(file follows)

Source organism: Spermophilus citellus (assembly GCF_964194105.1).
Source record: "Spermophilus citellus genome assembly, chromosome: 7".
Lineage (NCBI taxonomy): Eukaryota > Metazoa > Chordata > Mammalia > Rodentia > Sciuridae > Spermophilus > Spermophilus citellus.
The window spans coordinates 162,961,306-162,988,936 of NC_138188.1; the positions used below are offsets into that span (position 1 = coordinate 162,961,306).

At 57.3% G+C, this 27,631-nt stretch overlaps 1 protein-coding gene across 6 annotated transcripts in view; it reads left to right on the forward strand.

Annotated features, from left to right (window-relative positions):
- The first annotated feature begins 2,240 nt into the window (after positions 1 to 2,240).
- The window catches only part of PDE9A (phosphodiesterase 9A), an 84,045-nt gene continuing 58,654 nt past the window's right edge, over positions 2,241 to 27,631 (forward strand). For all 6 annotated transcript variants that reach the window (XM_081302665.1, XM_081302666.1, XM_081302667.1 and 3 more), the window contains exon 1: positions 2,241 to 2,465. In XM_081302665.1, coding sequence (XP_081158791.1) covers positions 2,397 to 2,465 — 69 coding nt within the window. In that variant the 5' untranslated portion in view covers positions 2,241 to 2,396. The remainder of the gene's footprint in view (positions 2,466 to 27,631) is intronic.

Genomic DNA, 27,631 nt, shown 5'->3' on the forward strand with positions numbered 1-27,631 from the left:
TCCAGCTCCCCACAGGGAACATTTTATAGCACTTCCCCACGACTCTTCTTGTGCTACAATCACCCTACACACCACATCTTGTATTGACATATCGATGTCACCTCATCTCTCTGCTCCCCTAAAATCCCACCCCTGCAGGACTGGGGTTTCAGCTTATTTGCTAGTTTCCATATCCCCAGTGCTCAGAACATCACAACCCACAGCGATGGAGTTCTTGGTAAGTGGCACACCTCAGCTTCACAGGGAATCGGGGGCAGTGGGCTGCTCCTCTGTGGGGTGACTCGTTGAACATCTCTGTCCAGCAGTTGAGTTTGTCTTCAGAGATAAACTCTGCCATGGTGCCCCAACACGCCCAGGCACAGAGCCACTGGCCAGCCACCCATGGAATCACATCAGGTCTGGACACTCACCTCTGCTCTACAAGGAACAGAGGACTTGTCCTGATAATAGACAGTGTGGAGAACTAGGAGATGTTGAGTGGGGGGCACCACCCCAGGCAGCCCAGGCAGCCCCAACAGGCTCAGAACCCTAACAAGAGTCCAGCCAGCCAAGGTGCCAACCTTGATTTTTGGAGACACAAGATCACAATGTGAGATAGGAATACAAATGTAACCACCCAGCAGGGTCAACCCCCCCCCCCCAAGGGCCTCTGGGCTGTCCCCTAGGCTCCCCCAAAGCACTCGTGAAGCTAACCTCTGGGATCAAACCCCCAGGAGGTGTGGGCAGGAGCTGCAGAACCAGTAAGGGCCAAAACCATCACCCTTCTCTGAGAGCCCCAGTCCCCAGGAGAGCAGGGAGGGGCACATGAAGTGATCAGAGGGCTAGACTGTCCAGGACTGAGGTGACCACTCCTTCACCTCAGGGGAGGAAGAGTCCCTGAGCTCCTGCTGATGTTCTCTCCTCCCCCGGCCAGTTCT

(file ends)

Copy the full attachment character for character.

Source organism: Spermophilus citellus (assembly GCF_964194105.1).
Source record: "Spermophilus citellus genome assembly, chromosome: 7".
Lineage (NCBI taxonomy): Eukaryota > Metazoa > Chordata > Mammalia > Rodentia > Sciuridae > Spermophilus > Spermophilus citellus.
The window spans coordinates 162,961,306-162,988,936 of NC_138188.1; the positions used below are offsets into that span (position 1 = coordinate 162,961,306).

At 57.3% G+C, this 27,631-nt stretch overlaps 1 protein-coding gene across 6 annotated transcripts in view; it reads left to right on the forward strand.

Annotated features, from left to right (window-relative positions):
- The first annotated feature begins 2,240 nt into the window (after positions 1 to 2,240).
- The window catches only part of PDE9A (phosphodiesterase 9A), an 84,045-nt gene continuing 58,654 nt past the window's right edge, over positions 2,241 to 27,631 (forward strand). For all 6 annotated transcript variants that reach the window (XM_081302665.1, XM_081302666.1, XM_081302667.1 and 3 more), the window contains exon 1: positions 2,241 to 2,465. In XM_081302665.1, coding sequence (XP_081158791.1) covers positions 2,397 to 2,465 — 69 coding nt within the window. In that variant the 5' untranslated portion in view covers positions 2,241 to 2,396. The remainder of the gene's footprint in view (positions 2,466 to 27,631) is intronic.

Genomic DNA, 27,631 nt, shown 5'->3' on the forward strand with positions numbered 1-27,631 from the left:
TCCAGCTCCCCACAGGGAACATTTTATAGCACTTCCCCACGACTCTTCTTGTGCTACAATCACCCTACACACCACATCTTGTATTGACATATCGATGTCACCTCATCTCTCTGCTCCCCTAAAATCCCACCCCTGCAGGACTGGGGTTTCAGCTTATTTGCTAGTTTCCATATCCCCAGTGCTCAGAACATCACAACCCACAGCGATGGAGTTCTTGGTAAGTGGCACACCTCAGCTTCACAGGGAATCGGGGGCAGTGGGCTGCTCCTCTGTGGGGTGACTCGTTGAACATCTCTGTCCAGCAGTTGAGTTTGTCTTCAGAGATAAACTCTGCCATGGTGCCCCAACACGCCCAGGCACAGAGCCACTGGCCAGCCACCCATGGAATCACATCAGGTCTGGACACTCACCTCTGCTCTACAAGGAACAGAGGACTTGTCCTGATAATAGACAGTGTGGAGAACTAGGAGATGTTGAGTGGGGGGCACCACCCCAGGCAGCCCAGGCAGCCCCAACAGGCTCAGAACCCTAACAAGAGTCCAGCCAGCCAAGGTGCCAACCTTGATTTTTGGAGACACAAGATCACAATGTGAGATAGGAATACAAATGTAACCACCCAGCAGGGTCAACCCCCCCCCCCCAAGGGCCTCTGGGCTGTCCCCTAGGCTCCCCCAAAGCACTCGTGAAGCTAACCTCTGGGATCAAACCCCCAGGAGGTGTGGGCAGGAGCTGCAGAACCAGTAAGGGCCAAAACCATCACCCTTCTCTGAGAGCCCCAGTCCCCAGGAGAGCAGGGAGGGGCACATGAAGTGATCAGAGGGCTAGACTGTCCAGGACTGAGGTGACCACTCCTTCACCTCAGGGGAGGAAGAGTCCCTGAGCTCCTGCTGATGTTCTCTCCTCCCCCGGCCAGTTCT